American Heritage® Dictionary of the English Language, Fourth Edition
- v. To smile broadly, often baring the teeth, as in amusement, glee, embarrassment, or other strong emotion.
- v. To express with a grin: I grinned my approval.
- n. The act of grinning.
- n. The facial expression produced by grinning.
Century Dictionary and Cyclopedia
- To draw back the lips so as to show the teeth set nearly or quite together, as a snarling dog, or a person in pain or anger. The muscles specially concerned in the act are the levator labii superioris and levator anguli oris.
- Hence To smile with a similar distortion of the features; exhibit derision, stupid admiration, embarrassment, or the like, by drawing back the lips from the teeth with a smiling expression.
- To snarl with, as the teeth in grinning.
- To effect by grinning.
- n. The act of withdrawing the lips and showing the teeth; hence, a broad smile; especially, a forced, derisive, sardonic, or vacant smile.
- n. A snare or trap which snaps and closes when a certain part is touched.
- n. A smile in which the lips are parted to reveal the teeth.
- v. To smile parting the lips so as to show the teeth.
GNU Webster's 1913
- n. obsolete A snare; a gin.
- v. To show the teeth, as a dog; to snarl.
- v. To set the teeth together and open the lips, or to open the mouth and withdraw the lips from the teeth, so as to show them, as in laughter, scorn, or pain.
- v. To express by grinning.
- n. The act of closing the teeth and showing them, or of withdrawing the lips and showing the teeth; a hard, forced, or sneering smile.
- v. to draw back the lips and reveal the teeth, in a smile, grimace, or snarl
- n. a facial expression characterized by turning up the corners of the mouth; usually shows pleasure or amusement
- Before 1000 CE - From Middle English grinnen, from Old English grennian compare to Old High German grennan ("to mutter") (Wiktionary)
- Middle English grennen, to grimace, from Old English grennian. (American Heritage® Dictionary of the English Language, Fourth Edition)
“Ethan's cheeky grin put a smile on my face too! yargggh … looks like I won't make it before Christmas, but I can do this tag after, yea? since it's not totally seasonal … * grin*”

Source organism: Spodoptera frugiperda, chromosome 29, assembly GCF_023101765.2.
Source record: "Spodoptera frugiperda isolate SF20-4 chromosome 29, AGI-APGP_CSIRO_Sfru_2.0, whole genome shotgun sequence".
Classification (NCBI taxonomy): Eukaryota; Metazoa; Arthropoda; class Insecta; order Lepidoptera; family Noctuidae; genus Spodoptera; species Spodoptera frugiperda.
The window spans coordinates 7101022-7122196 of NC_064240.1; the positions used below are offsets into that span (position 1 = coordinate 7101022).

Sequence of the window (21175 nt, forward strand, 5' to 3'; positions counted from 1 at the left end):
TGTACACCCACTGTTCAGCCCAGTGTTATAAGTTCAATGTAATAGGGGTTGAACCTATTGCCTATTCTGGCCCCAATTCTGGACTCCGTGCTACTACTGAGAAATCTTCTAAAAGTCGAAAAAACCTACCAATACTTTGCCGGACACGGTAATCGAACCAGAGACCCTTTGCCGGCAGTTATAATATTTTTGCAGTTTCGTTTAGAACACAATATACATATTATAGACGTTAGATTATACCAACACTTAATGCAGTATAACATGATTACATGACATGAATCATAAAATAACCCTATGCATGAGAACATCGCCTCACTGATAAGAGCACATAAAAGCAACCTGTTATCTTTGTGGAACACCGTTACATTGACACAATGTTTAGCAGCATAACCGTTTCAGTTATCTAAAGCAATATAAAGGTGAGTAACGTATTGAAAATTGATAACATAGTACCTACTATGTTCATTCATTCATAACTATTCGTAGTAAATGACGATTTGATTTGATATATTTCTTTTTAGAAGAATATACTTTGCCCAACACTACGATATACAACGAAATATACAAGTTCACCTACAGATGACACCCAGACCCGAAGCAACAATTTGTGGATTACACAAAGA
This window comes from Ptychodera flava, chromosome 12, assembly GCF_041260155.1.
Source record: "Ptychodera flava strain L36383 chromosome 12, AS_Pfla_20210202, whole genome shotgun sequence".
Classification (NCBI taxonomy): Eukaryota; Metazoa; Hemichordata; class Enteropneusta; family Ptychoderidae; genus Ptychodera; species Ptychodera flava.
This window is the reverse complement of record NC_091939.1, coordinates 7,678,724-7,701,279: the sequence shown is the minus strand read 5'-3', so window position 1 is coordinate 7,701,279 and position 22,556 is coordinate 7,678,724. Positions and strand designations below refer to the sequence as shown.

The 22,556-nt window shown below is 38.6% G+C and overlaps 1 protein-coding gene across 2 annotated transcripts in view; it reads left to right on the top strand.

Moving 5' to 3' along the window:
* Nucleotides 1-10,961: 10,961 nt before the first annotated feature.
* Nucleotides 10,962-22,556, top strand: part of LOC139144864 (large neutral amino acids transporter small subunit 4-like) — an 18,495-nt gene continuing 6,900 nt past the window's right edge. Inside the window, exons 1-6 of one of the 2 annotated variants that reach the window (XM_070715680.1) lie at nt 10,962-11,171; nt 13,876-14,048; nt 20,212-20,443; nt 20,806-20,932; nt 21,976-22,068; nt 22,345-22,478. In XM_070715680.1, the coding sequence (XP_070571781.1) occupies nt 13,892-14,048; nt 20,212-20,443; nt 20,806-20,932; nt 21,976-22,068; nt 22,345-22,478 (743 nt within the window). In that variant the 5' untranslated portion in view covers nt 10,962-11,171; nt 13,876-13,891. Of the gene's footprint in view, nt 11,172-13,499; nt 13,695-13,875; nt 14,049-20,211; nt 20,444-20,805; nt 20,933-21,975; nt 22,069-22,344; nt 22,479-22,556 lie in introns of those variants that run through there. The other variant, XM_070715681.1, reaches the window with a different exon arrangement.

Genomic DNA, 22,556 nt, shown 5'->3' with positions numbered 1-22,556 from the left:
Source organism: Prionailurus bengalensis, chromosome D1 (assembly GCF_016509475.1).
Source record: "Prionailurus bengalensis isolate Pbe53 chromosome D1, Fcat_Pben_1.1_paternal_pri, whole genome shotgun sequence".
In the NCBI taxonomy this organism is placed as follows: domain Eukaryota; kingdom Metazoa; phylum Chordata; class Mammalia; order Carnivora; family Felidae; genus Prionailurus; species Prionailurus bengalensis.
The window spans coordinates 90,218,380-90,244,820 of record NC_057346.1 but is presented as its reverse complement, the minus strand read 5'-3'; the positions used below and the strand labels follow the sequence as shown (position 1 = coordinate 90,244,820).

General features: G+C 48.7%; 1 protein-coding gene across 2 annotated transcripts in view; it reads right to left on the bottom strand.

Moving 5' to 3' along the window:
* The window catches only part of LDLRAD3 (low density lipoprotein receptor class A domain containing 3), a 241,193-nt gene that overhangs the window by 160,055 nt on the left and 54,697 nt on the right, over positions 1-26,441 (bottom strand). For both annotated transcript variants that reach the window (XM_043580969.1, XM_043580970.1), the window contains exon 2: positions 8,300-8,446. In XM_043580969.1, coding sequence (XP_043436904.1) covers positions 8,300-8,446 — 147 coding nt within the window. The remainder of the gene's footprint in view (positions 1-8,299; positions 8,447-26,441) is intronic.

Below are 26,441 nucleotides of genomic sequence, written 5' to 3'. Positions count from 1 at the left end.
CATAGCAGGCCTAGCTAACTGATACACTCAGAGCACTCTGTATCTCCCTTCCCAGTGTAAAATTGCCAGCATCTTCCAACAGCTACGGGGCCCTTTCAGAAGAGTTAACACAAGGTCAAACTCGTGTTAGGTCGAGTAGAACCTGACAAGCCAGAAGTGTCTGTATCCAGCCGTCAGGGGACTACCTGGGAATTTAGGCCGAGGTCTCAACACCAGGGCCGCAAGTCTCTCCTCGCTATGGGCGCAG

““Two wrongs don't make a right?” he says, knowing his grin is a bit lopsided and sad.”
“Olyphant's Cheshire grin is delicious as the office women swoon, comparing him to Josh Duhamel while Kevin suggests, "He's like a better-looking Andy.”
“They tried it once, in the days when the search was on for gold, but they always left their heads behind to grin from the smoky rafters of the bushmen's huts.”
“Mr. Obtuse, the obfuscator, or the guy with the grin is getting tiresome beyond belief!”
“Why does that tramp have a little shit-eatin grin on her face?”
“The Iranians and Putin grin whenever they hear that.”
“The mixed-media cover of Knucklehead resembles that of a graphic novel about World War II: Young Jon emerges with a grin from the hatch of an armored tank – a pint-sized John Wayne in a bow tie – as bombers drop their payload overhead.”
“A big grin is good for cartoons, but wears very thin after overexposure.”
“Sustain grin until one of the two says "Isn't daddy silly?".”
These user-created lists contain the word ‘grin’.
Single verbs that describe expression or emotional reaction. "He __ed" (smiled/gulped/scoffed...)
This is an experiment in public lists--something I've been thinking about for some time. The goal is to create a collection of short, powerful, evocative words.
This is an open list. A...
Words that speak humor
No one knows why.
These are some words I didn't know when I read and now I want to know!
Very basic words for ESL students.
Facial expressions, methods for determining emotional states, and general terms for passionate emotional states.
I've put specific-emotion words in these other lists of mine:
I'm reading books. And there are words and phrases I come upon for the first time, or that are used with usages that are new to me.
So, this is just a plain list of those words. Don't expect ...
Looking for tweets for grin.